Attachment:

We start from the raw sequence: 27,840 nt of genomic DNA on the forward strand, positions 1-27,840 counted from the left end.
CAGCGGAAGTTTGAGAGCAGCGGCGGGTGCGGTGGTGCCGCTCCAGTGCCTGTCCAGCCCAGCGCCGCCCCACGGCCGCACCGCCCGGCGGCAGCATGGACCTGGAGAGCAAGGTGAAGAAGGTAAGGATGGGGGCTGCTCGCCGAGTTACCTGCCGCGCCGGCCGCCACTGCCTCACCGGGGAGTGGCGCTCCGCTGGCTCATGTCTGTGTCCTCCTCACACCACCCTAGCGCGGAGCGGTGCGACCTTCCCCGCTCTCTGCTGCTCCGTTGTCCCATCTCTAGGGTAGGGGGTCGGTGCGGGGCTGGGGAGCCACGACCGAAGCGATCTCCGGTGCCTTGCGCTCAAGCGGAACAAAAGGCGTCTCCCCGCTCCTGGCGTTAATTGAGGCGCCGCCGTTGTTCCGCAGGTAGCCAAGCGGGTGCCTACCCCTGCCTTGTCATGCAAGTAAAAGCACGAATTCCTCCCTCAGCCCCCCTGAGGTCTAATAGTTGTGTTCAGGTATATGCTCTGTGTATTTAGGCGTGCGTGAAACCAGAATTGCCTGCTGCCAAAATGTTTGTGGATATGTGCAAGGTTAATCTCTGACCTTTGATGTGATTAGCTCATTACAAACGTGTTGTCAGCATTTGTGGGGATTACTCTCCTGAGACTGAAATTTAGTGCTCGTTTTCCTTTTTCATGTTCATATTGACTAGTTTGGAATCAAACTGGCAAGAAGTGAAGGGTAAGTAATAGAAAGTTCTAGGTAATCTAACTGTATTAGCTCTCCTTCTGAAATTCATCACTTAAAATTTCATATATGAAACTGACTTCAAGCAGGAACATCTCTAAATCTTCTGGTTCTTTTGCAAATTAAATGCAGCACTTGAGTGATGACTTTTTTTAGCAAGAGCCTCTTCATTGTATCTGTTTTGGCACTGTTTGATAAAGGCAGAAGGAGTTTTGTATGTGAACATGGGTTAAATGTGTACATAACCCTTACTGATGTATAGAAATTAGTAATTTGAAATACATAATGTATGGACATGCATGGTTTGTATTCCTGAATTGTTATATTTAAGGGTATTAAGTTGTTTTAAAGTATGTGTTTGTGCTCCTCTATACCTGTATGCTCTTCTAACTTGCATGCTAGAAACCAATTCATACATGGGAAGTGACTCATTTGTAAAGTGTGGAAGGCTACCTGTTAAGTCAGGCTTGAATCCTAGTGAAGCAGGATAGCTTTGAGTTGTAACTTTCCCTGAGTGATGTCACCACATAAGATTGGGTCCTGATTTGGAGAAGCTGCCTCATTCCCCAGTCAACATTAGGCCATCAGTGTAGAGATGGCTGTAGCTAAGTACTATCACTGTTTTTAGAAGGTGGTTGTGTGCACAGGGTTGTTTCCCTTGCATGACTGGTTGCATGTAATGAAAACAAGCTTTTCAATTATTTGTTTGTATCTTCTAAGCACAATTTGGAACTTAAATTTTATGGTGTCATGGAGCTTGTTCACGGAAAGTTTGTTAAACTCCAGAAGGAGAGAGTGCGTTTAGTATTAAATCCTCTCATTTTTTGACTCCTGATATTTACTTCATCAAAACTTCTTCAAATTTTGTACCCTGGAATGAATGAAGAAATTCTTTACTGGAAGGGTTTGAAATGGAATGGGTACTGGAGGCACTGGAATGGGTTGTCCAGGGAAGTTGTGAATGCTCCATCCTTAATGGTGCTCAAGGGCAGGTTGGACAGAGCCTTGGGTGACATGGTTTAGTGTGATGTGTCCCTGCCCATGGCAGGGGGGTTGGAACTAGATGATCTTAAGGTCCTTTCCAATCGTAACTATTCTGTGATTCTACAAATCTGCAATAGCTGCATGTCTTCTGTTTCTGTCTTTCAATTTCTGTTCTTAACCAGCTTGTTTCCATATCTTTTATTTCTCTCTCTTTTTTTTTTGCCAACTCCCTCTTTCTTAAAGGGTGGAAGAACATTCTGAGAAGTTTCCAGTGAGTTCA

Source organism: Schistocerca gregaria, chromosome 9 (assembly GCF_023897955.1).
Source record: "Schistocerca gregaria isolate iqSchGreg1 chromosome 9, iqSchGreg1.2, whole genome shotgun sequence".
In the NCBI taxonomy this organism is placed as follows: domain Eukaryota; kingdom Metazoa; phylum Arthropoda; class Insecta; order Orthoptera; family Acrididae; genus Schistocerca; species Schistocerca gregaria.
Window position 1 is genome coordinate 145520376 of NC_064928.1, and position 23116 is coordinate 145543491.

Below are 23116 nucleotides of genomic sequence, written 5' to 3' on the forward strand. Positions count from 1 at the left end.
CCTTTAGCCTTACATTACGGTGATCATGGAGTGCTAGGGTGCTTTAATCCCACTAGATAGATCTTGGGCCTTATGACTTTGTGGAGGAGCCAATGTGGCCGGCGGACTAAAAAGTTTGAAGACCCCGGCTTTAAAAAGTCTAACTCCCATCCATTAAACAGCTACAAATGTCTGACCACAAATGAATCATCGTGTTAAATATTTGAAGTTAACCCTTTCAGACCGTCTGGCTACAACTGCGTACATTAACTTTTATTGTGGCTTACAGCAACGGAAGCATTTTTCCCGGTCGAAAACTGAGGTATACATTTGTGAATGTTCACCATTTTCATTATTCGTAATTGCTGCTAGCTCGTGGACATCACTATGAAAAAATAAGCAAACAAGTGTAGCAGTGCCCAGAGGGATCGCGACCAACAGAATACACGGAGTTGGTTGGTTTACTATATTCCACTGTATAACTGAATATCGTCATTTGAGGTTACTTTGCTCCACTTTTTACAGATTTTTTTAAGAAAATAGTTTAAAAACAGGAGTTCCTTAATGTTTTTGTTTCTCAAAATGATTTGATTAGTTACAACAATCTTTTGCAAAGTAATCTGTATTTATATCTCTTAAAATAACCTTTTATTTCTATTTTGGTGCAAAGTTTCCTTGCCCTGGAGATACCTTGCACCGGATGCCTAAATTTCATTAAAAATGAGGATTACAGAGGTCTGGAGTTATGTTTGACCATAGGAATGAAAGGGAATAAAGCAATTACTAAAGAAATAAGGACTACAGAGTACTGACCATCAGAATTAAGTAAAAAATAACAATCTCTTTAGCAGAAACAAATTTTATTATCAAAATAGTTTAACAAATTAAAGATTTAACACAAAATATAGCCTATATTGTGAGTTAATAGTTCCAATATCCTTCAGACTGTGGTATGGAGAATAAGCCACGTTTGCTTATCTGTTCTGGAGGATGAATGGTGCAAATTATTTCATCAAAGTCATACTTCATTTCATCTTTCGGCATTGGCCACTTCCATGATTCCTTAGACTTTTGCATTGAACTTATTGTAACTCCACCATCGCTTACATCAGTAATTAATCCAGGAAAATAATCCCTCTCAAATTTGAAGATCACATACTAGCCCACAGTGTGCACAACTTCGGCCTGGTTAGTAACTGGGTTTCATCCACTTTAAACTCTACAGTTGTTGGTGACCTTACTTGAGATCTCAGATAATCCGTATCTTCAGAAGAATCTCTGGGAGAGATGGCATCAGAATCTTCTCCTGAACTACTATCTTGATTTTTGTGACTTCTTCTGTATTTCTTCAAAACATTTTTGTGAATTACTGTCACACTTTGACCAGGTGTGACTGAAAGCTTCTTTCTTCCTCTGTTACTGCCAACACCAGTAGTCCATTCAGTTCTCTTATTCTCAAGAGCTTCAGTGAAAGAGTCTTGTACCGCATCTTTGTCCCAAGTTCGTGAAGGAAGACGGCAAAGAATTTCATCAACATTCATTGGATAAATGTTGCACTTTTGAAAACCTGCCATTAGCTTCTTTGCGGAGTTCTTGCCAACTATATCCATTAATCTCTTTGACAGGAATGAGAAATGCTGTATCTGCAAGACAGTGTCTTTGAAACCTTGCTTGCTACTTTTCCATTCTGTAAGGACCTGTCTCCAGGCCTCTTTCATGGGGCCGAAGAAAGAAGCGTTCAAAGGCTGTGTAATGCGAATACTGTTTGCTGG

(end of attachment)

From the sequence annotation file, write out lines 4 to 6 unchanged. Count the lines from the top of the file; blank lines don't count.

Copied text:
Source record: "Schistocerca gregaria isolate iqSchGreg1 chromosome 9, iqSchGreg1.2, whole genome shotgun sequence".
In the NCBI taxonomy this organism is placed as follows: domain Eukaryota; kingdom Metazoa; phylum Arthropoda; class Insecta; order Orthoptera; family Acrididae; genus Schistocerca; species Schistocerca gregaria.
Window position 1 is genome coordinate 145520376 of NC_064928.1, and position 23116 is coordinate 145543491.